We are all aware of negative articles focused on our industry and the perception that promo is wasteful. The three Rs of recycling (reduce, reuse, recycle) have been updated to the 5 Rs – refuse, reduce, reuse, repair, recycle.

It is the first R, refuse, that I believe presents an existential threat to our industry.

PPAI firmly believes that done right, promo is an essential element of every company’s brand. We have made sustainability a key component of our strategic plan and are committed as an association to learn, do and teach. We will learn what we must do to be more sustainable, put it into practice internally and then share best practices with the industry.

I take comfort in knowing the promotional products industry is not alone in its journey toward a more sustainable future but am taken aback by how little progress is being made on a global scale.


Do you know that only 40% of waste in the United States is recycled, composted or processed through methods not involving landfilling or incineration?

There are over 3,000 active landfills in the United States and another 10,000 landfills that are no longer operational. Landfills, which establish the third largest human-caused source of methane, account for 11% of global methane emissions.

Besides landfills, much of the waste goes into the ocean. Eight million tons of plastic waste end up in the world’s oceans every year. That is the equivalent of dumping a garbage truck into the ocean every minute. Diversion methods provide solutions to the waste problem, but not without presenting their challenges.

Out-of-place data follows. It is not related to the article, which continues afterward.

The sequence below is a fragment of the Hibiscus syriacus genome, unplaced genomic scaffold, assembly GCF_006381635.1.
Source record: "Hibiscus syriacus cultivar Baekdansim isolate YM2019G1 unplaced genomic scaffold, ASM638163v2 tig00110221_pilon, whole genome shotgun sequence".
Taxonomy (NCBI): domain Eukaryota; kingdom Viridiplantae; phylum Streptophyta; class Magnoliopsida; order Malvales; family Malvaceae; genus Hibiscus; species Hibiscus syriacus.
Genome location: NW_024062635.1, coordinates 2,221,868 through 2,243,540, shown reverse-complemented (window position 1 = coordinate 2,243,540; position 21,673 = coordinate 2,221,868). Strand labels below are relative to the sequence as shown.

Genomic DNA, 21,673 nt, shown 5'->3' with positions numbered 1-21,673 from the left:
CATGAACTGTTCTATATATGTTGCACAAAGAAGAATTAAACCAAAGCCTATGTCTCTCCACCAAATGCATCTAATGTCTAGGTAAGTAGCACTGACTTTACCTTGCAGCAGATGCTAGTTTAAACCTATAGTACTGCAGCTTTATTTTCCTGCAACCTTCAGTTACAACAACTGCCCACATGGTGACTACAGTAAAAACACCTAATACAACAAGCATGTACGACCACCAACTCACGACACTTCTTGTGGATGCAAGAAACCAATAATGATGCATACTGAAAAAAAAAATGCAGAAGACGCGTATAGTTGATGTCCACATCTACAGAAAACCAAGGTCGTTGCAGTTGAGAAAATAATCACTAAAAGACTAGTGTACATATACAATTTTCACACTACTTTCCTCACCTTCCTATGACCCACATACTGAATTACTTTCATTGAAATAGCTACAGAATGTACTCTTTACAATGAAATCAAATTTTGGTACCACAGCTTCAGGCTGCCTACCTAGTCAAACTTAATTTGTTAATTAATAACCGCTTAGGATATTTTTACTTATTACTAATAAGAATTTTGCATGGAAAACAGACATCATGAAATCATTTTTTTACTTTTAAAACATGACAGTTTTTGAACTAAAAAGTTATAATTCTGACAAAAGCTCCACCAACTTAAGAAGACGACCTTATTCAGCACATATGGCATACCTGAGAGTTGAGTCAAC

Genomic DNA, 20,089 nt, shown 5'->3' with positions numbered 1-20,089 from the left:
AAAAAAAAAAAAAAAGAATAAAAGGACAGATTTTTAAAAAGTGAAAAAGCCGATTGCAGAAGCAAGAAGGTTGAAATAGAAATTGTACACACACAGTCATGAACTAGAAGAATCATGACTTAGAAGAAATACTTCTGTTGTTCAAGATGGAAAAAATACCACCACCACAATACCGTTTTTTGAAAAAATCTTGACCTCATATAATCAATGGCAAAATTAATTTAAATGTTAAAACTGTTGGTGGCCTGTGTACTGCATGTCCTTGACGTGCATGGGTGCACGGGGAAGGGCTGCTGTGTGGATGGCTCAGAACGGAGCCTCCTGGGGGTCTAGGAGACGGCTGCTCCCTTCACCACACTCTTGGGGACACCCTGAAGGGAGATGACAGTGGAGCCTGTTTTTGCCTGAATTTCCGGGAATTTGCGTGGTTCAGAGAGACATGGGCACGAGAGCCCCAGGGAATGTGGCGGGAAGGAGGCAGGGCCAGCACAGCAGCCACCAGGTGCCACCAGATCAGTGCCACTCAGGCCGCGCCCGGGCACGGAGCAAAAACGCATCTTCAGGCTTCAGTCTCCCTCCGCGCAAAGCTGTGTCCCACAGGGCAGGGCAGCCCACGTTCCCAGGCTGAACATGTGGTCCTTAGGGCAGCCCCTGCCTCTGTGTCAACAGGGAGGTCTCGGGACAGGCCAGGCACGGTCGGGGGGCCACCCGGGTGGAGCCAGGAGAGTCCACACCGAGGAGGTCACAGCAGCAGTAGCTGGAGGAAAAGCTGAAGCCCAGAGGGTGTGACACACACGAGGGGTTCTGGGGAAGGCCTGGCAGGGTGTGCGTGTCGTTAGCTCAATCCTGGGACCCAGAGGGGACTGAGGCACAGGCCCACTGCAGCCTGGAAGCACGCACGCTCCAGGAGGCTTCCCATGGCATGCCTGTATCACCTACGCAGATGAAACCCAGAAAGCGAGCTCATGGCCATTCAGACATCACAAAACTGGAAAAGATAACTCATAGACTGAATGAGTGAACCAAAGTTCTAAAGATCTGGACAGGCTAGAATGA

Much of the problem stems from our linear economy that entails taking, making, consuming and disposing of resources. Ideally, we can evolve to a circular economy that invests in technologies related to material science product design, recycling and manufacturing that leads to zero waste, “closed loop” systems in which resources are not wasted. Another description of this model prioritizes products that are “made to be made again.”

There are a variety of environmental, health and social problems relating to air and water pollution, soil contamination, habitat destruction and human rights concerns caused by the most popular methods for discarding waste in the U.S. and globally.

Promotional products companies and their clients are also demanding solutions to the myriad problems associated with waste.

As Seth Godin stated in The Climate Almanac, systemic problems demand systemic solutions. Collectively, this is our opportunity to start thinking about promo differently. So, what can we do?

Examine your product line/product selection. There may be opportunities to provide more sustainable products and highlight them to your customers. Reduce the number of single-use items you offer and focus on products that may not be sustainable but will be kept and used for years to come, avoiding the landfills.

Use sustainable packaging. Use packaging that is both recycled and recyclable. Eliminate excessive packaging to minimize the product’s footprint.

Switch to eco-responsible shipping methods and use the lightest possible packaging.

Provide end-of-life solutions to consumers. Consider introducing take-back programs that will allow your customers to return the products to you for reuse or recycling.

Educate your clients. Tell the story about your products and how careful promo selection can elevate the client’s image.

Build a dedicated Green Team to review your internal programs and environmental footprint. Implement an internal waste management program and start working toward publishing your own sustainability score.

Examine your claims. Greenwashing is dangerous business. Avoid making wild claims. It is essential that you back your claims with data.

Finally, do not allow perfection to be the enemy of progress. The simple, first steps can be the most important in starting this journey.


Stone is the director of member engagement at PPAI.